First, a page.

Category Archives: Debt and deficits

We won the lottery, but who bought the ticket?

By Steve Brawner
© 2017 by Steve Brawner Communications, Inc.

Should welfare recipients be required to pay back the state if they win the lottery? Maybe the better question is, should all of us?

Those questions came to mind after hearing a presentation by Rep. John Payton, R-Wilburn, of his House Bill 1825 before the House Rules Committee at the State Capitol Wednesday.

The bill would require lottery winners to reimburse the state for their last 10 years of Department of Human Services benefits, such as the Supplemental Nutrition Assistance Program, formerly the food stamp program.

Payton said the lottery is a bad deal for poor people, who gamble their sparse dollars with the odds stacked mightily against them. This arrangement would make them think twice about doing that and remind them that their benefits come from the taxpayers.

Please, Congress, if you cut taxes, cut spending too

Uncle Sam hangs on for webBy Steve Brawner
© 2016 by Steve Brawner Communications, Inc.

Here’s a simple request of our elected officials when they gather in Washington next year with Republicans in charge of everything: If you’re going to cut taxes, please cut spending, too.

I make that request for the future because I am not reassured by the past – not the past year, or the last 35, or the last 200.

Since 1790, the United States has been in a continual state of debt. There was a brief period in the mid-1830s when the debt was very small – it even briefly was paid off in 1835. But it reached $1 billion in 1863 during the Civil War and has never looked back. It has grown smaller at times as a percentage of gross domestic product, but the overall trajectory has been ever higher. In fact, the last time the United States owed less one year than the previous one was 1957, according to the government’s own Treasury Department website.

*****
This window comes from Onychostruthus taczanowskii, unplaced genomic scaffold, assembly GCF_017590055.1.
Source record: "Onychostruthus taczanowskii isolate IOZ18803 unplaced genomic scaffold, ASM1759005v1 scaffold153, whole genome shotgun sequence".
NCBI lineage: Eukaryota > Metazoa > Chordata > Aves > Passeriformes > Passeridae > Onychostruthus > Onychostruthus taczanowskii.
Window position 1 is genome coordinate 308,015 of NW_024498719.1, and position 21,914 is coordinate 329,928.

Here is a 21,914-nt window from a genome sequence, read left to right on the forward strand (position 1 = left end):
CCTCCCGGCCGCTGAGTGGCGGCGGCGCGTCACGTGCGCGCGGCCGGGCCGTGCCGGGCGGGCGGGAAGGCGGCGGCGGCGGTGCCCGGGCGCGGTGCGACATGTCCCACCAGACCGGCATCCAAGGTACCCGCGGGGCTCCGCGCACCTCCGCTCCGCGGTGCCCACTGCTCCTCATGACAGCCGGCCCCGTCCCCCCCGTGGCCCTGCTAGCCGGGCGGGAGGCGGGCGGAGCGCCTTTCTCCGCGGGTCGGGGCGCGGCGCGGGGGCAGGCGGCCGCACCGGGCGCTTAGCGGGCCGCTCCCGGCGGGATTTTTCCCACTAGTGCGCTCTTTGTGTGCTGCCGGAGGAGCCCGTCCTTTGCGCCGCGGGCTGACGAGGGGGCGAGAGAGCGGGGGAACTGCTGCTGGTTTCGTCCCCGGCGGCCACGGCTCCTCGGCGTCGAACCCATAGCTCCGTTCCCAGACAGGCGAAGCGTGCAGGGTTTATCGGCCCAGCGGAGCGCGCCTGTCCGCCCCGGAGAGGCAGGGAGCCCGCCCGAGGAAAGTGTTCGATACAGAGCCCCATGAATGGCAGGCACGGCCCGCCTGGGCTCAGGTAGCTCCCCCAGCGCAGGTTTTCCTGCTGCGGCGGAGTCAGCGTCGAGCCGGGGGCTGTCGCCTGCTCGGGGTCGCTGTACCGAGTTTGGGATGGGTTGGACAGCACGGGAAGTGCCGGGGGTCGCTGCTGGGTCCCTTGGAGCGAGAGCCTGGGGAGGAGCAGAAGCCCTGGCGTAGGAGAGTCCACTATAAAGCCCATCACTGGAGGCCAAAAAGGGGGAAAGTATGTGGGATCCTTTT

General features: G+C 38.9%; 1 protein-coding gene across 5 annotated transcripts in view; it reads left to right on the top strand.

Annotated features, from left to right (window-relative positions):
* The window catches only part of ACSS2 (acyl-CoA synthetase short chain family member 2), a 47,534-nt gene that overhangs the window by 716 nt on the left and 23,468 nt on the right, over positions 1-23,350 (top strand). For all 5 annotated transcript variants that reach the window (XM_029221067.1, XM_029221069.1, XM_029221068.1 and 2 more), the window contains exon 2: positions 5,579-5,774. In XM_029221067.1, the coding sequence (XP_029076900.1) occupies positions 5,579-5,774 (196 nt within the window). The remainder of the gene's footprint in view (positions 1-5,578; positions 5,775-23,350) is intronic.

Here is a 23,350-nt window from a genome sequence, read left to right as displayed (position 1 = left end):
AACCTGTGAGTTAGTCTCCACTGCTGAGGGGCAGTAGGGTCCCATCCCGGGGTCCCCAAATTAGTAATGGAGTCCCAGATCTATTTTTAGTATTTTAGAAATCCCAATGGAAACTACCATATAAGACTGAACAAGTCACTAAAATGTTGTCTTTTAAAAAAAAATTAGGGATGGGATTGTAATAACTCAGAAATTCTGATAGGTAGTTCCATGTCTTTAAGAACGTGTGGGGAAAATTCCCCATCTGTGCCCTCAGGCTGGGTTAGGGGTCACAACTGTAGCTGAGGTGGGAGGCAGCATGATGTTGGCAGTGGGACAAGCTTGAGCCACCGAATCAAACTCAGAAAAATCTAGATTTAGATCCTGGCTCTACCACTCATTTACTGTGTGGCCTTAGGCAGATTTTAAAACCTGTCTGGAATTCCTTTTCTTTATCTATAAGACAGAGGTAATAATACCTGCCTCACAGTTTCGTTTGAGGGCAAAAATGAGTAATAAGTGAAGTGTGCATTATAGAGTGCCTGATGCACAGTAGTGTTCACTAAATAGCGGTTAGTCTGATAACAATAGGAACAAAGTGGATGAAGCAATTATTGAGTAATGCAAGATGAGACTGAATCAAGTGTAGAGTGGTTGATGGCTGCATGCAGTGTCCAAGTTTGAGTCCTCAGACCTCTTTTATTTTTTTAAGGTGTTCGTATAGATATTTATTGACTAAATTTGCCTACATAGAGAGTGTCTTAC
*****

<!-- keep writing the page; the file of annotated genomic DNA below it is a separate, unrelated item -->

If Trump or Clinton succeed? More debt

Uncle Sam hangs on for webBy Steve Brawner
© 2016 by Steve Brawner Communications, Inc.

Presidential candidates can’t possibly fulfill all their campaign proposals, and few would even want to try. But what would happen if Hillary Clinton and Donald Trump actually did what they said they want to do? Clinton would grow government and do nothing to reduce the growth of the national debt. Trump would explode the debt.

Those are the findings of the Committee for a Responsible Federal Budget, a nonpartisan group that advocates for deficit reduction. It scored the two candidates’ campaign proposals to find out how much they would increase the debt, determined maximum and minimum amounts based on various factors, and then came up with midrange amounts.

The CRFB found that Clinton’s proposals would increase spending by $1.4 trillion over 10 years, but she has proposed $1.2 trillion in tax increases over that time period. That’s $200 billion in new debt, plus another $50 billion in additional interest costs her policies would cause.

Fiddling around, ignoring problems

Uncle Sam hangs on for webBy Steve Brawner
© 2016 by Steve Brawner Communications, Inc.

You know the story about Nero fiddling while Rome burned? It didn’t actually happen, but it illustrates a point about leaders crazily ignoring a problem.

These days, no illustration is needed. The government’s largest programs, Social Security and Medicare, are not burning up, but their problems are being ignored.

On Wednesday, the Social Security trustees and Medicare trustees each released their annual reports.

Social Security’s trustees wrote that the trust fund that supposedly finances the program – but actually has been raided to pay for other programs and then filled with IOUs – will be empty by 2034. That’s when today’s 49-year-olds (I’m 47) reach the normal retirement age. When that happens, benefits for all recipients, including 85-year-olds, theoretically would be cut 21 percent.